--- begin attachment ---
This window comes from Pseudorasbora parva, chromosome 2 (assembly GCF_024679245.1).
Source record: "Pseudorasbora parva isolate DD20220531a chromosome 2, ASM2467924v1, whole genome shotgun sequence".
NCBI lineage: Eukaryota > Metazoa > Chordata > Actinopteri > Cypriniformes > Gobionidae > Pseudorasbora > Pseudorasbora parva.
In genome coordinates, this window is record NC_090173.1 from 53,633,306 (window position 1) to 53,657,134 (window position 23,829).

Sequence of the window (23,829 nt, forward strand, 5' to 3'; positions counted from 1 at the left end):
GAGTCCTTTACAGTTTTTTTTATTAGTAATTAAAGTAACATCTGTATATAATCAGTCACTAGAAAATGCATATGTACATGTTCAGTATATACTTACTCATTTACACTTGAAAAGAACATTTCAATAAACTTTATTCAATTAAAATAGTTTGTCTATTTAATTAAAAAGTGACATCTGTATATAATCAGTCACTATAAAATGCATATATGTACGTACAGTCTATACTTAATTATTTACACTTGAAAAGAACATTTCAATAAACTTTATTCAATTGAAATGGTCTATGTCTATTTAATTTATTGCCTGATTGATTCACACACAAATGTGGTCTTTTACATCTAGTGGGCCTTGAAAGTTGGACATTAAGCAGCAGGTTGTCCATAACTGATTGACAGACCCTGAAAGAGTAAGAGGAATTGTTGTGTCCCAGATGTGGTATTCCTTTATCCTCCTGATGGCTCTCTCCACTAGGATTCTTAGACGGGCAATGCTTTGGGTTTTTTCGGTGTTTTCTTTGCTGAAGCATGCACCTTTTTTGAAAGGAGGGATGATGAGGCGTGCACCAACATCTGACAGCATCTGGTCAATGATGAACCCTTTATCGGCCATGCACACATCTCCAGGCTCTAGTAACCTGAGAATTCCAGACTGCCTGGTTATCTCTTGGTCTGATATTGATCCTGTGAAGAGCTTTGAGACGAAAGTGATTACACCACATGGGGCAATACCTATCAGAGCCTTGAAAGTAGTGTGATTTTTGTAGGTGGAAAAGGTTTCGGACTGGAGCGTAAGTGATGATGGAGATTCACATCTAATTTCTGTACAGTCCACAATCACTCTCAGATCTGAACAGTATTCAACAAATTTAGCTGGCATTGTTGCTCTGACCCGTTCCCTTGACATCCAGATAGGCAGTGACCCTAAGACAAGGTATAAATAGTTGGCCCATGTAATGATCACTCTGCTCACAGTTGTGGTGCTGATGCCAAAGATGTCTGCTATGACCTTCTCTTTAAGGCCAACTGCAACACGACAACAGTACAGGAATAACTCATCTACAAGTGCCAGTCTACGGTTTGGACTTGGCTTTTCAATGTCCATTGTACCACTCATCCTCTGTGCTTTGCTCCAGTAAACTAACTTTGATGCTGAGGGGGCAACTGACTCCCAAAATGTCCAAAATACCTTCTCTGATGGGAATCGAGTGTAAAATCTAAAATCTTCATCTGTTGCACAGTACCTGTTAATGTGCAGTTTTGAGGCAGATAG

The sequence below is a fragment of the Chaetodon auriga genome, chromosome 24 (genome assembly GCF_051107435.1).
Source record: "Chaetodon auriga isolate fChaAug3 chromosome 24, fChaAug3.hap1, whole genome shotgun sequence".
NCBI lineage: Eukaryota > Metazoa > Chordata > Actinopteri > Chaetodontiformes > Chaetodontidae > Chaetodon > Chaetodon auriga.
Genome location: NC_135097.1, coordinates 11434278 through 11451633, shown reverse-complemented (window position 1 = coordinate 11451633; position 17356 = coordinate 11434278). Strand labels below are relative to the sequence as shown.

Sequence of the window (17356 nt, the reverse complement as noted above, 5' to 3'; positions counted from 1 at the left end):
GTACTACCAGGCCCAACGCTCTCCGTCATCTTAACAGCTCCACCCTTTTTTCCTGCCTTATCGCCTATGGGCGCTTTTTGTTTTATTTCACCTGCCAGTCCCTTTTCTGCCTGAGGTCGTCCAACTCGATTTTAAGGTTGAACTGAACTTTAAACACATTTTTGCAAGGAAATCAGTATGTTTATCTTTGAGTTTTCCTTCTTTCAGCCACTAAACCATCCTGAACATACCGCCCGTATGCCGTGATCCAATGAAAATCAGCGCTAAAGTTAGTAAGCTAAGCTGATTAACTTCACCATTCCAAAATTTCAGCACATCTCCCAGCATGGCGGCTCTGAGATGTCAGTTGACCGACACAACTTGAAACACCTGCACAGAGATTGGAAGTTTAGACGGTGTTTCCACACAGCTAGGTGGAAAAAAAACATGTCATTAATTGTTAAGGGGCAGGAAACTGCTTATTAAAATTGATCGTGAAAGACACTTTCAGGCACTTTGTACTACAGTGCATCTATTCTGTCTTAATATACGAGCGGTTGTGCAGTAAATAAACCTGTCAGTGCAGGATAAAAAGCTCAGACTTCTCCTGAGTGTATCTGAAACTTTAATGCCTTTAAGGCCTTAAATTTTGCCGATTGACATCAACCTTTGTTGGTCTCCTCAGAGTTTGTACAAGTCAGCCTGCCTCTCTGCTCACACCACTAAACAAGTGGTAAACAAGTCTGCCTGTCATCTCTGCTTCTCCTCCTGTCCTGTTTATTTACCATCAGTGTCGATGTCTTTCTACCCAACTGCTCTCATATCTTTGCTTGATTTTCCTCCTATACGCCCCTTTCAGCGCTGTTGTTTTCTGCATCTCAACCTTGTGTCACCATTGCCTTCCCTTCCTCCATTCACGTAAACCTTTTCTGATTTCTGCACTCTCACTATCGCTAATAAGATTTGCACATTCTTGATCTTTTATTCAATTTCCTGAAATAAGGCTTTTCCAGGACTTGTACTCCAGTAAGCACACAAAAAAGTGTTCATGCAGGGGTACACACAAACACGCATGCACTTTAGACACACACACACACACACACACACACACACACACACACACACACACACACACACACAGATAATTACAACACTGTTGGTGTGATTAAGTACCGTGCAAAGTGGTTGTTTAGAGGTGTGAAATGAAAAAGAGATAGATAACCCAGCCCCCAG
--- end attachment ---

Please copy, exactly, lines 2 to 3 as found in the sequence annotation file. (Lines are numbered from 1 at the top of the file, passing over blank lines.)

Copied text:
Source record: "Pseudorasbora parva isolate DD20220531a chromosome 2, ASM2467924v1, whole genome shotgun sequence".
NCBI lineage: Eukaryota > Metazoa > Chordata > Actinopteri > Cypriniformes > Gobionidae > Pseudorasbora > Pseudorasbora parva.